Lucy Ash talks to the Ukrainian journalist Tetiana Chornovol, who risks her life to expose corruption.

Dan Hancox remembers the cultural theorist Stuart Hall.

Giulia Cambieri on why the government needs to do more to support small businesses.

Commons Confidential: Kevin Maguire shares the latest Westminster gossip.

The food columnist Felicity Cloake tires of diet and anti-booze bores.

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Stability is essential to solve the pension problem

The new chancellor must ensure we have a period of stability for pension policymaking in order for everyone to acclimatise to a new era of personal responsibility in retirement, says 

There was a time when retirement seemed to take care of itself. It was normal to work, retire and then receive the state pension plus a company final salary pension, often a fairly generous figure, which also paid out to a spouse or partner on death.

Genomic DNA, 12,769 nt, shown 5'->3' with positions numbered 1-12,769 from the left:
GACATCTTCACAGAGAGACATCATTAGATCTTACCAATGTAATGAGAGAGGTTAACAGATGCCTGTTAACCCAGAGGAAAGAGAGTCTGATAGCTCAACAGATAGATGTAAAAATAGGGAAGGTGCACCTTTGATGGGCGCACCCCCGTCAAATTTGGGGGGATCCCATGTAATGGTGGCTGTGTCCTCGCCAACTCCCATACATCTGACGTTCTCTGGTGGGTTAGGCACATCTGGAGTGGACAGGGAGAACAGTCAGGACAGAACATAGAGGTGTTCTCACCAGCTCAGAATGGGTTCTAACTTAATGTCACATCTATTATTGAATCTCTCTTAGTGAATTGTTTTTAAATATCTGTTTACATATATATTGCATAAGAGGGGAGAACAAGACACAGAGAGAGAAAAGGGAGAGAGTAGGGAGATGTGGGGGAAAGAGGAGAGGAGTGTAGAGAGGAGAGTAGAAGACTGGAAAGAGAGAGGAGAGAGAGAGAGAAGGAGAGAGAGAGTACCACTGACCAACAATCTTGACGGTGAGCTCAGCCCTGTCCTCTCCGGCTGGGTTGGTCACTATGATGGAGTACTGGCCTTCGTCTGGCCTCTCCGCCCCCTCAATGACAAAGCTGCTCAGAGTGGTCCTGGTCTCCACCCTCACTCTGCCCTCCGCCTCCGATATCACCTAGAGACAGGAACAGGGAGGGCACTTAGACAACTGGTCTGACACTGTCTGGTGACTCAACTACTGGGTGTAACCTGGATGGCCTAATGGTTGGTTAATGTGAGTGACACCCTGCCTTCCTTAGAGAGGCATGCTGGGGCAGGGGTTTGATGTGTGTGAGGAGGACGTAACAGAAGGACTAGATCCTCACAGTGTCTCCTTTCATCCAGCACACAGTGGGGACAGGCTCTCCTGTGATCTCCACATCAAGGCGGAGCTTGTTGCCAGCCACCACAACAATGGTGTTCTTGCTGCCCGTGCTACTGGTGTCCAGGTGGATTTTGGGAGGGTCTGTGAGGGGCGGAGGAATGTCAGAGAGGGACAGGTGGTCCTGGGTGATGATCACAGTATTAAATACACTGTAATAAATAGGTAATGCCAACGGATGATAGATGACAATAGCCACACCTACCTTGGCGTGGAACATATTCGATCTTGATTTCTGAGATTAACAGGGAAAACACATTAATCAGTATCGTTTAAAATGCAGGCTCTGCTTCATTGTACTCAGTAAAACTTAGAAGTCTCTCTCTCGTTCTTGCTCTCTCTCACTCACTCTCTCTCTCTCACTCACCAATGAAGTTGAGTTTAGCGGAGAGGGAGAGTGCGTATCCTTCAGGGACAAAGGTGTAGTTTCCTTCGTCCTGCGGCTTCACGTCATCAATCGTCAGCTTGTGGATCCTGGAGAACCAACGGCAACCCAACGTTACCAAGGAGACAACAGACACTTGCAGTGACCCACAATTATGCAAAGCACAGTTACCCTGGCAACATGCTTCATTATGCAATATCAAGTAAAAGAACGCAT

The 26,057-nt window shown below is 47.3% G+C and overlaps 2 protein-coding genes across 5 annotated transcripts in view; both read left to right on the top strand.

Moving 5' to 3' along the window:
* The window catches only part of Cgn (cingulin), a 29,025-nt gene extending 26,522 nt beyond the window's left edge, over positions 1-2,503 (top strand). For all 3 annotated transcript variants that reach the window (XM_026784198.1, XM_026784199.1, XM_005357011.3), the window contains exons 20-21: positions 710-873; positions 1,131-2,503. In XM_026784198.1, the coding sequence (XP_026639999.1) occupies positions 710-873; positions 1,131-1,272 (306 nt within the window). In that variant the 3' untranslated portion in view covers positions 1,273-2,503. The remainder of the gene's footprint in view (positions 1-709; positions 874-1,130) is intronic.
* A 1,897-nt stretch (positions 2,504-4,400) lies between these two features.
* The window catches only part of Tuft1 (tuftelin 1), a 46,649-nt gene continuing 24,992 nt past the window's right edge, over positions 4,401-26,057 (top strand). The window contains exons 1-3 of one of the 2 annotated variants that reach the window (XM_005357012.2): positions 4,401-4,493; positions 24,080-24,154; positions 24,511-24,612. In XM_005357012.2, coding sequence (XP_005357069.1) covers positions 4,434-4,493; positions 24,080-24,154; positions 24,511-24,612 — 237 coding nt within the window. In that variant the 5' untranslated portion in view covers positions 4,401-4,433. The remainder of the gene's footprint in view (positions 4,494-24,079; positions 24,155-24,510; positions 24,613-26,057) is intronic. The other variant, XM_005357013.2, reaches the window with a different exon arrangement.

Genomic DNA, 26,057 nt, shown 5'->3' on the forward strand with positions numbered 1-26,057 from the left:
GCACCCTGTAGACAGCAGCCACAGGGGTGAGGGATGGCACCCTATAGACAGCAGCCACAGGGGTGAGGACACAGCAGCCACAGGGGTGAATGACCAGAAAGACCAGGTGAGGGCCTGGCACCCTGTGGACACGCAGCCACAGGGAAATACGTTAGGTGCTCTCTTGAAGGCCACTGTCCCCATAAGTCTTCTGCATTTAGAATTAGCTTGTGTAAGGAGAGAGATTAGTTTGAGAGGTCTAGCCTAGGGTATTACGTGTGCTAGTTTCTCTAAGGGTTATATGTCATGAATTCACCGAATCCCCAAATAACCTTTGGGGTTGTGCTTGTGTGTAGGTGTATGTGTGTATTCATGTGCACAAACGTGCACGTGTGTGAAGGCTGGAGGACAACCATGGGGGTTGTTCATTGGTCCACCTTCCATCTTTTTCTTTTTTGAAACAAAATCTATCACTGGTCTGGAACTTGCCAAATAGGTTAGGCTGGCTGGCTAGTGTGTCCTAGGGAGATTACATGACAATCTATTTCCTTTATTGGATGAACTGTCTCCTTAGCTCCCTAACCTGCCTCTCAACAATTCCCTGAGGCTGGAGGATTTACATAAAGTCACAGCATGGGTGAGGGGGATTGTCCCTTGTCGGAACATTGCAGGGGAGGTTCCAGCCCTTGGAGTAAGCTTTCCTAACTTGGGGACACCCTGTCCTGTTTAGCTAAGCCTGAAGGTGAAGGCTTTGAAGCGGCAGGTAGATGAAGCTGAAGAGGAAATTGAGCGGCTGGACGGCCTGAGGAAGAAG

That normality simply doesn’t exist for most people in 2016. There is much less certainty on what retirement looks like. The genesis of these experiences also starts much earlier. As final salary schemes fall out of favour, the UK is reaching a tipping point where savings in ‘defined contribution’ pension schemes become the most prevalent form of traditional retirement saving.

Saving for a ‘pension’ can mean a multitude of different things and the way your savings are organised can make a big difference to whether or not you are able to do what you planned in your later life – and also how your money is treated once you die.

George Osborne established a place for himself in the canon of personal savings policy through the introduction of ‘freedom and choice’ in pensions in 2015. This changed the rules dramatically, and gave pension income a level of public interest it had never seen before. Effectively the policymakers changed the rules, left the ring and took the ropes with them as we entered a new era of personal responsibility in retirement.

But what difference has that made? Have people changed their plans as a result, and what does 'normal' for retirement income look like now?

Old Mutual Wealth has just released. with YouGov, its third detailed survey of how people in the UK are planning their income needs in retirement. What is becoming clear is that 'normal' looks nothing like it did before. People have adjusted and are operating according to a new normal.